Ethical, Legal, and Social Issues Around Preimplantation Genetic Testing

Special Cases

X-linked

X-linked genetic disorders almost exclusively affect males. All female children will be unaffected, though some may be carriers. Parents who wish to avoid X-linked disorders may screen for sex and only implant the female embryos. This option costs much less than a custom test for PGD.


Immune system compatability

It is possible to use PGD to identify an embryo that is a match to a relative who needs a kidney or blood marrow transplant.

Say a couple already has one child, and that child has a life-threatening condition that can only be cured with a bone marrow transplant. But no compatible donor is available. If the couple has another child, it is possible that through chance alone the child will be a match. But by using PGD to screen for specific combinations of immune genes, the couple can greatly increase the likelihood that the child will be a match.


Deafness

Some forms of deafness are inherited through variations in single genes. Some deaf parents hope to have a child who is also deaf. They consider deaf culture to be an important part of their lives, and they wish to have a child who can share that with them.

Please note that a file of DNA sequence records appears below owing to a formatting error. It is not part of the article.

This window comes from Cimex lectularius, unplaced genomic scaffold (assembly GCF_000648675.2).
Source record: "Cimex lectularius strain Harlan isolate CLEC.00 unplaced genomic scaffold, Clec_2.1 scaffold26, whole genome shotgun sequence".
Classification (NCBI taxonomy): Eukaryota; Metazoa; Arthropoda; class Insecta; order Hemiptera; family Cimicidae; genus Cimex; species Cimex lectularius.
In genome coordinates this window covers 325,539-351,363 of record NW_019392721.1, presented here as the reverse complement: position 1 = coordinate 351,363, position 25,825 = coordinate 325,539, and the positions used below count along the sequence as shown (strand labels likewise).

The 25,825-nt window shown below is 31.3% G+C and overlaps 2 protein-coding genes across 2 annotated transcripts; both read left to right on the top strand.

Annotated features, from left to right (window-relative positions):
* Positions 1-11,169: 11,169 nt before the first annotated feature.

With the genetic basis of deafness becoming better understood, it is technically possible for deaf parents to use PGD to increase their chances of having a deaf child.


APA format:

Genetic Science Learning Center. (2014, February 15) Ethical, Legal, and Social Issues Around Preimplantation Genetic Testing. Retrieved October 19, 2018, from https://learn.genetics.utah.edu/content/disorders/ethical

CSE format:

Ethical, Legal, and Social Issues Around Preimplantation Genetic Testing [Internet]. Salt Lake City (UT): Genetic Science Learning Center; 2014 [cited 2018 Oct 19] Available from https://learn.genetics.utah.edu/content/disorders/ethical

Chicago format:

Genetic Science Learning Center. "Ethical, Legal, and Social Issues Around Preimplantation Genetic Testing." Learn.Genetics. February 15, 2014. Accessed October 19, 2018. https://learn.genetics.utah.edu/content/disorders/ethical.